"Climate Change"

Is it the end of the world as we know it? Probably not. But if you think global warming won't affect your trifling little existence, take a look at this.



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Ever flip the switch in your bathroom and wonder where the light from that incandescent bulb comes from? No, neither do we. In fact, the subject of green energy and eco-whatever usually has us flipping the off switch in our brain. The good folks behind the American Museum of Natural History’s “Climate Change: The Threat to Life and a New Energy Future” exhibition, opening Saturday 18, are determined to teach us a valuable lesson. We asked cocurator and Princeton professor Michael Oppenheimer to break it down for us using small words and visual aids.

The issue:

Without heat-trapping gases like carbon dioxide and methane, the earth would be too cold to inhabit. But ever since the industrial revolution, humans have done a fine job of burning vast amounts of fossil fuels, increasing the population and consuming things in mass quantity—all of which have contributed to heightened levels of atmospheric carbon dioxide.
Exhibit A: “Here’s the ugly face of the enemy—one ton of carbon,” says Oppenheimer. “It’s typical of the amount of carbon a small car puts out every year. This is what we’re talking about when we talk about burning fossil fuels.”
So what?
So what?!? No reduction in carbon emissions means continued global warming. Continued global warming means that the ice sheets of Greenland and Antarctica will melt. “The warming in this century is enough to trigger the process irreversibly,” warns Oppenheimer. “Though less electricity use means less greenhouse gases put out at the source of the electricity—which in this country is a coal-burning power plant.” The lesson? Switch to energy-efficient lightbulbs, stat!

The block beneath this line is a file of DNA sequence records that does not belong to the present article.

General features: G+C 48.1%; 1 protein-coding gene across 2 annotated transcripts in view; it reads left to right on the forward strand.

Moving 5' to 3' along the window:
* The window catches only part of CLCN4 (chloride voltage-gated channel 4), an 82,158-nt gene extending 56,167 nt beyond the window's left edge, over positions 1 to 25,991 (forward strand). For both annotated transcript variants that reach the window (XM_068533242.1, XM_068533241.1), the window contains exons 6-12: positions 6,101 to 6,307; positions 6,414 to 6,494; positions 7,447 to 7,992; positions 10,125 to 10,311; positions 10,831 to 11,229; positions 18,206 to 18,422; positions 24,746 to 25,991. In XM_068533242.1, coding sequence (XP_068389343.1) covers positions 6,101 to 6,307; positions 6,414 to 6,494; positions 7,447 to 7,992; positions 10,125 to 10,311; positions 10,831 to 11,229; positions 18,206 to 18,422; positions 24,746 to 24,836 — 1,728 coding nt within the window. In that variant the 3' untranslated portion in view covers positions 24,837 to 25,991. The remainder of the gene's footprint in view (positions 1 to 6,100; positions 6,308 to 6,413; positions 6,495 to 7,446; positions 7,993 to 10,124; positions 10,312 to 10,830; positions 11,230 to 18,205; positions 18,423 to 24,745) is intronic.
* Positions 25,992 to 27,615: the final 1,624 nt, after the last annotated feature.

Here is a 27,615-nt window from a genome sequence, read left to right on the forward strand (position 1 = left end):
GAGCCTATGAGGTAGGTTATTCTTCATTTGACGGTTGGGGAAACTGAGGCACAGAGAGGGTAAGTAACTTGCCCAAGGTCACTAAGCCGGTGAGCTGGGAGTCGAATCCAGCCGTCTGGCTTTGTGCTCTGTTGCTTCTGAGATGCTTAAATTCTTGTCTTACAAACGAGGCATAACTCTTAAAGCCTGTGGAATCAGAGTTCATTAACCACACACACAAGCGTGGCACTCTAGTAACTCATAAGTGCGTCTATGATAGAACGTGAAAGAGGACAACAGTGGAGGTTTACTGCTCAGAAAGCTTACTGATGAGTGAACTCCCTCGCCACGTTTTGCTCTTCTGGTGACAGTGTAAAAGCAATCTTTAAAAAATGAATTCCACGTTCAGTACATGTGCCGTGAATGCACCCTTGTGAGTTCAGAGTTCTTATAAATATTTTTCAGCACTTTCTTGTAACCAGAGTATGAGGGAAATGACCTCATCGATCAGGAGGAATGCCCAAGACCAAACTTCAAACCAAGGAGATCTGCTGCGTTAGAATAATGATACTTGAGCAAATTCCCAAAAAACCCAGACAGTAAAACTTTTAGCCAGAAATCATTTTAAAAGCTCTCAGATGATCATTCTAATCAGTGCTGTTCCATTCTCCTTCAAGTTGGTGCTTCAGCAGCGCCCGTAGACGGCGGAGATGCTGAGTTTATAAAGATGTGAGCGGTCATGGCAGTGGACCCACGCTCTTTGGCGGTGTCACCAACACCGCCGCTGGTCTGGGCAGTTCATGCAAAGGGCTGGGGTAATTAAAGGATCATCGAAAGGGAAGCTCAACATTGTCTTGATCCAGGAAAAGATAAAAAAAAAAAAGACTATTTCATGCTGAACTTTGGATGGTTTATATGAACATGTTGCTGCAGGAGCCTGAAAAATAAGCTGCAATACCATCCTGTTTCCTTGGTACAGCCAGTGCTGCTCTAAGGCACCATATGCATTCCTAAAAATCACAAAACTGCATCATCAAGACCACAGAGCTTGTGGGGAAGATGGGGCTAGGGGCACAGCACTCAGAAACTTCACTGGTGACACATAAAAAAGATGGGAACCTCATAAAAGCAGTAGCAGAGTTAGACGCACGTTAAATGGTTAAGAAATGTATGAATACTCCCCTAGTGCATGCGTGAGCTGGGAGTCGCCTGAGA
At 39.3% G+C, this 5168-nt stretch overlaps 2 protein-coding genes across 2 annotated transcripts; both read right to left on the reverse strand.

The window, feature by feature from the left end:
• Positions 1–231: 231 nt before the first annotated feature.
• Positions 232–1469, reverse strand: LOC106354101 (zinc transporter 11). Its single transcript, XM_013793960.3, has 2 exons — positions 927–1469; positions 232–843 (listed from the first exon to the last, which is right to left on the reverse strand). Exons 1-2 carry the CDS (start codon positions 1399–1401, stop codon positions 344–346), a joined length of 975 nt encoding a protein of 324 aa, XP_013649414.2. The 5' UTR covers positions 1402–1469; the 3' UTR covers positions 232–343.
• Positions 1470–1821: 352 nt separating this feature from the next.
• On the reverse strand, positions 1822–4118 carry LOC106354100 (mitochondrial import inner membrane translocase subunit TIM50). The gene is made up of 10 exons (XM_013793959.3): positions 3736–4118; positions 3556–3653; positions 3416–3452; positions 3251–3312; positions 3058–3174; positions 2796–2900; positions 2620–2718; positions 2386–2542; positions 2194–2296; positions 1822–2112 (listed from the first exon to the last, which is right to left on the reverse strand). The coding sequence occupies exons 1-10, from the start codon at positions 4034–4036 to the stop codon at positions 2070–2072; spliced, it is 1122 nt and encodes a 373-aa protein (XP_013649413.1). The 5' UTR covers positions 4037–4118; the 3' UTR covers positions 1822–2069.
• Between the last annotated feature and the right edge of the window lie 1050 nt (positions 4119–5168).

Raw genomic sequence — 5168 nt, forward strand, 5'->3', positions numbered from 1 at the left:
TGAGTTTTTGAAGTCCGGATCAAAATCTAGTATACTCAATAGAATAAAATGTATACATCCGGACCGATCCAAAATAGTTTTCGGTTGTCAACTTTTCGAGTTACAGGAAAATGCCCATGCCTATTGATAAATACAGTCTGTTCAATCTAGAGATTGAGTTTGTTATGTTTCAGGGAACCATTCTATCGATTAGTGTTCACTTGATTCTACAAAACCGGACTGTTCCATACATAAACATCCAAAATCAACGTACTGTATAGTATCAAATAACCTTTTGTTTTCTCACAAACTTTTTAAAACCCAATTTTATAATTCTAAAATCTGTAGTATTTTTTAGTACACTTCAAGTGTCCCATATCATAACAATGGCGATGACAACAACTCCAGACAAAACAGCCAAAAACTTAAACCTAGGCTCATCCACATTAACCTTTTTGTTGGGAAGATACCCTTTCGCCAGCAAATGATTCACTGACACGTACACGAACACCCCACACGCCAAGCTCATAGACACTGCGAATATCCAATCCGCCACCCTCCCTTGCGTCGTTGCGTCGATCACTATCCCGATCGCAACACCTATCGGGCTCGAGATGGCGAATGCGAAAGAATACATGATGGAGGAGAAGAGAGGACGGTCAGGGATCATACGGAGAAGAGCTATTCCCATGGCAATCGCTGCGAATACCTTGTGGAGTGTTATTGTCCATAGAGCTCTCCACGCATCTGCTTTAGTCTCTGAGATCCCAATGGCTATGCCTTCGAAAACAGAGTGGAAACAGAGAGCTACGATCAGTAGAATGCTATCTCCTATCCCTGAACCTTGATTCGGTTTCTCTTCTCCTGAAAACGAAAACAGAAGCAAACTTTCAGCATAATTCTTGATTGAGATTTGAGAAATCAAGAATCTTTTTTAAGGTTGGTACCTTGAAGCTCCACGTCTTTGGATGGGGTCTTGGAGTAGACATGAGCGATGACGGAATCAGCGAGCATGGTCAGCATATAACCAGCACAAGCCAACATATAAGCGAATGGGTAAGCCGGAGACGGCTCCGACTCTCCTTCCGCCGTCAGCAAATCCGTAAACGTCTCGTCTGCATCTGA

The issue:

The sea levels are rising and will continue to rise—and remember, whiz kid, water expands when you heat it.
Exhibit B: “This model shows the effect of a 20-foot sea level rise on Manhattan,” says Oppenheimer. “A considerable fraction of it is under water, including Greenwich Village.”
So what?
“With real estate being so valuable in Manhattan, they’d probably build seawalls to keep the ocean out,” says Oppenheimer. “It would be extremely expensive to do this.” Not to mention a little Alcatrazian.

The issue:

The polar bear is the poster child of climate change—and with good reason. Melting sea ice means fewer places where polar bears can hunt. As they are pushed out of their own environment, they will be forced inland to look for food. And if they prove hazardous to humans, they could be trapped or shot.
Exhibit C: “Polar bears have been spotted foraging in garbage in civilized areas,” says Oppenheimer. “They really don’t like to go into areas where there are people.”
So what?
“They’ll interbreed with brown bears,” says Oppenheimer. “What would happen is reverse evolution.” Do you want to see polar bears go extinct? We didn’t think so.

Have the last word!
After you’ve trawled through more than 60 interactive stations, dioramas and graphic presentations, pledge to go green by sticking a comment card to the wall.

READY TO GO? “Climate Change: The Threat to Life and a New Energy Future”: American Museum of Natural History, Central Park West at 79th St (212-769-5200, amnh.org). Sat 18–Aug 16. $24; seniors and students $18; children $14.

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